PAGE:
2. Popping-sound when you move your finger
  3. Catching feeling
  4. Limited finger movement
  5. Lump at the base of the finger or thumb
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Hand Hand Surgeon Hand Surgery

Best Hand Surgeons in the U.S.

The American Society for Surgery of the Hand (ASSH) includes a membership of more than 3,800 prestigious hand surgeons in the United States and around the world. Hand surgeon members of ASSH are required to meet rigorous standards. They are required to:

  • Pass the Certification in the Subspecialty of Surgery of the Hand, a difficult exam that tests their hand surgery knowledge
  • Be certified in general, orthopaedic or plastic surgery by their Board
  • Be of high moral, ethical and professional standing
  • Have made worthwhile contributions in areas of hand surgery
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Arthritis Hand Lumps and Bumps Warts

Random Fact: Warts

Did you know? Warts on the hands can sometimes be confused with cysts or bone spurs from arthritis. If you aren’t sure about a lump on your hand, visit a hand surgeon. Learn more about warts.

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Bones Elbow Elbow Fracture Hand

Ask a Doctor: Elbow Fractures

Elbow Fractures

Hand surgeon Benjamin R. Graves, MD answers your questions about elbow fractures.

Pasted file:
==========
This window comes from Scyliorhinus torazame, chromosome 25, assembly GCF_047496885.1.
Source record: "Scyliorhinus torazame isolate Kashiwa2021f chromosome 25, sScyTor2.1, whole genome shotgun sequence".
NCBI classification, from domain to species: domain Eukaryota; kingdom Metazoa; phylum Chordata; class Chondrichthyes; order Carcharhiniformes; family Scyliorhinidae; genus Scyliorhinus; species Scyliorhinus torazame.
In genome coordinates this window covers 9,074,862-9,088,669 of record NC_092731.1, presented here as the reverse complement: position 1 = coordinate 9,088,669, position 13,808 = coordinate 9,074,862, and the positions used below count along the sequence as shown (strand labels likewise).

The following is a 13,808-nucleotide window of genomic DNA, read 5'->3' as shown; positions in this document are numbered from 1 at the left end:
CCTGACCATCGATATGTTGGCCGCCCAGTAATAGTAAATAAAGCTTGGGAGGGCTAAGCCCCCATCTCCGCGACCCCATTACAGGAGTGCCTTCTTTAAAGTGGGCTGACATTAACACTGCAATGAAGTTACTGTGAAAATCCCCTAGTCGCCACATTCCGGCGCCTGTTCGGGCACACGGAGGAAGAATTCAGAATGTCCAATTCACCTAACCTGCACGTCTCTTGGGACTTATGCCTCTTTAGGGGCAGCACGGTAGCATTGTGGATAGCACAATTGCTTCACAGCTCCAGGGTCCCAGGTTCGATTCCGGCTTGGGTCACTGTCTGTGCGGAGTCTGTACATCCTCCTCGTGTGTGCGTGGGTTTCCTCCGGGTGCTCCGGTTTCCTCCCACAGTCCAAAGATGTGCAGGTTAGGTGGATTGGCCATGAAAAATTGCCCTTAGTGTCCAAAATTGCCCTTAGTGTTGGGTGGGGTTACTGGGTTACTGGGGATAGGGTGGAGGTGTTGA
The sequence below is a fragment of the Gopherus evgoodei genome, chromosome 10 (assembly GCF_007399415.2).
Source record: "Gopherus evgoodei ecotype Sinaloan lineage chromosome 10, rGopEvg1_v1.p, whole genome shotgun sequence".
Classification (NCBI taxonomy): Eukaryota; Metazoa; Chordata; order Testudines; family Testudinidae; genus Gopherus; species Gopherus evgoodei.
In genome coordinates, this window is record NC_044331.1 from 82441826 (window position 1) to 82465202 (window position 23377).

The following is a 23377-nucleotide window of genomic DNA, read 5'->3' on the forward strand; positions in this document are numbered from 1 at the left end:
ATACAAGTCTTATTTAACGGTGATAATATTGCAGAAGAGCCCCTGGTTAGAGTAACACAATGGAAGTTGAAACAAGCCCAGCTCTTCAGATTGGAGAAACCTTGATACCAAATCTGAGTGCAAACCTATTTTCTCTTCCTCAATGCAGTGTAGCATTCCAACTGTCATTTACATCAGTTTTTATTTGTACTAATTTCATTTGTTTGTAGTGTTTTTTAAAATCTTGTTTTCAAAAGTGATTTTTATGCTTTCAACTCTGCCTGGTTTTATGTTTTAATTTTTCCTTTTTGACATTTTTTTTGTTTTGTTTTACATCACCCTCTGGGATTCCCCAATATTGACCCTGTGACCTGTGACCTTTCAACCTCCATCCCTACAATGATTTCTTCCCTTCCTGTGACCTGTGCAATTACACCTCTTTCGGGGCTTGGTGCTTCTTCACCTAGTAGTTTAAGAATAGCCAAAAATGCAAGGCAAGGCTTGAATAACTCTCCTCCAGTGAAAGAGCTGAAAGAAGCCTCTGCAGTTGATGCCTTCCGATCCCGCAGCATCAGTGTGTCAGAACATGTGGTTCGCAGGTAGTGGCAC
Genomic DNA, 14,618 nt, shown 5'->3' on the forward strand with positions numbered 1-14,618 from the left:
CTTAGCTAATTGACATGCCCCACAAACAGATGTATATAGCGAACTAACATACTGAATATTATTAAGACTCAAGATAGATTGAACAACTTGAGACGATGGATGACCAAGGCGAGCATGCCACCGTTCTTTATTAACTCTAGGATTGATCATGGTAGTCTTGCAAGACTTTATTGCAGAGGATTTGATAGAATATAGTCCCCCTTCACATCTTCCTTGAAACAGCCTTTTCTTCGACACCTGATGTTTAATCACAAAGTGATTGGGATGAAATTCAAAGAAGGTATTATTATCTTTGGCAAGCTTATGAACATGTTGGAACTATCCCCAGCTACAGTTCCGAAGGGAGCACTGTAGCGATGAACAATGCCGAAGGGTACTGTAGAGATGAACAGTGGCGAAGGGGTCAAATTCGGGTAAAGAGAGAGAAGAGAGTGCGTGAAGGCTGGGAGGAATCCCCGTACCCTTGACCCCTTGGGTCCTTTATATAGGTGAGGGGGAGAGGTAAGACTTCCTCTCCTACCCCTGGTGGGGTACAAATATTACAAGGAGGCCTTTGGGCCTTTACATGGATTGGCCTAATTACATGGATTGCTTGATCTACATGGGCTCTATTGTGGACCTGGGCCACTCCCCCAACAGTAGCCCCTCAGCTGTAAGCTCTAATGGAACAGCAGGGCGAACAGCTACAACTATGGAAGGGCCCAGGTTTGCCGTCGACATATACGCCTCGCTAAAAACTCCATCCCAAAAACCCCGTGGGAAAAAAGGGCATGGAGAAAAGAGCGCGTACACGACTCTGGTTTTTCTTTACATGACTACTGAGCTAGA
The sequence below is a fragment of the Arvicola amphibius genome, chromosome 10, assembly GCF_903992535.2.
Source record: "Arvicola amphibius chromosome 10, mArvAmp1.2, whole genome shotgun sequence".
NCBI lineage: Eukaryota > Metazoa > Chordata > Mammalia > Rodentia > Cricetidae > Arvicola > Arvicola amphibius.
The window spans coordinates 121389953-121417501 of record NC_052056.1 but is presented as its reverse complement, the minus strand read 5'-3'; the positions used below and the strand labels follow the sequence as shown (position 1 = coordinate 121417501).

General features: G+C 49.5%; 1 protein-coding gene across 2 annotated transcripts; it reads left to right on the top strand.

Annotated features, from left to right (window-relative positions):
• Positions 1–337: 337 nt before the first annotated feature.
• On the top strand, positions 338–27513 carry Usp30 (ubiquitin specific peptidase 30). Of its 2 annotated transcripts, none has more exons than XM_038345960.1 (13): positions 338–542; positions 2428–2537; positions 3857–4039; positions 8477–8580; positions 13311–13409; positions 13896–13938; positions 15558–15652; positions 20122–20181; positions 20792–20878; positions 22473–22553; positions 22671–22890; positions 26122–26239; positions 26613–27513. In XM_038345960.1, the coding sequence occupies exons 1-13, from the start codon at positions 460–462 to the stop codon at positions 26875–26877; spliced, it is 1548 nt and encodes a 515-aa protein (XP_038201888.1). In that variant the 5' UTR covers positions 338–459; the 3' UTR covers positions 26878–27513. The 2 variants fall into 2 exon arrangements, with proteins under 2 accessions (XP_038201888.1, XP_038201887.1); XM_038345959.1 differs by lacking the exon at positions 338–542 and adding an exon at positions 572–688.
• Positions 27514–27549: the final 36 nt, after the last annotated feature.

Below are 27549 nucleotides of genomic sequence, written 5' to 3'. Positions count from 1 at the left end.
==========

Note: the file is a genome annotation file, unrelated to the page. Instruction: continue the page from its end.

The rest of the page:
Of all the joints in the body, the elbow is one of the most complex.  This complexity comes from the fact that the “elbow joint” is made up of three separate joints that form where the humerus, radius, and ulna bones meet.  Under normal circumstances, these three joints work together seamlessly to allow the flexion, extension, and forearm rotation we need to brush our hair and teeth, feed ourselves, turn a door handle, serve a tennis ball, and perform a multitude of other daily tasks.

Fractures involving the elbow can range in severity, from relatively minor injuries that heal on their own, to more severe injuries that require surgery.  Elbow fractures can also lead to a lot of questions for patients and their families.  I have compiled a list of five questions that I am frequently asked regarding elbow fractures.

I hurt my elbow. How do I know if I have an elbow fracture?

Elbow fractures can occur in a variety of ways.  Low-energy injuries, such as falls from standing or bumping the elbow onto a hard object can lead to small, stable fractures that can easily be mistaken for a sprain or strain.  They don’t always cause deformity or instability, and might only cause limited swelling and hurt-to-the-touch in a specific location.  These injuries may hurt for days or weeks and then stop hurting on their own.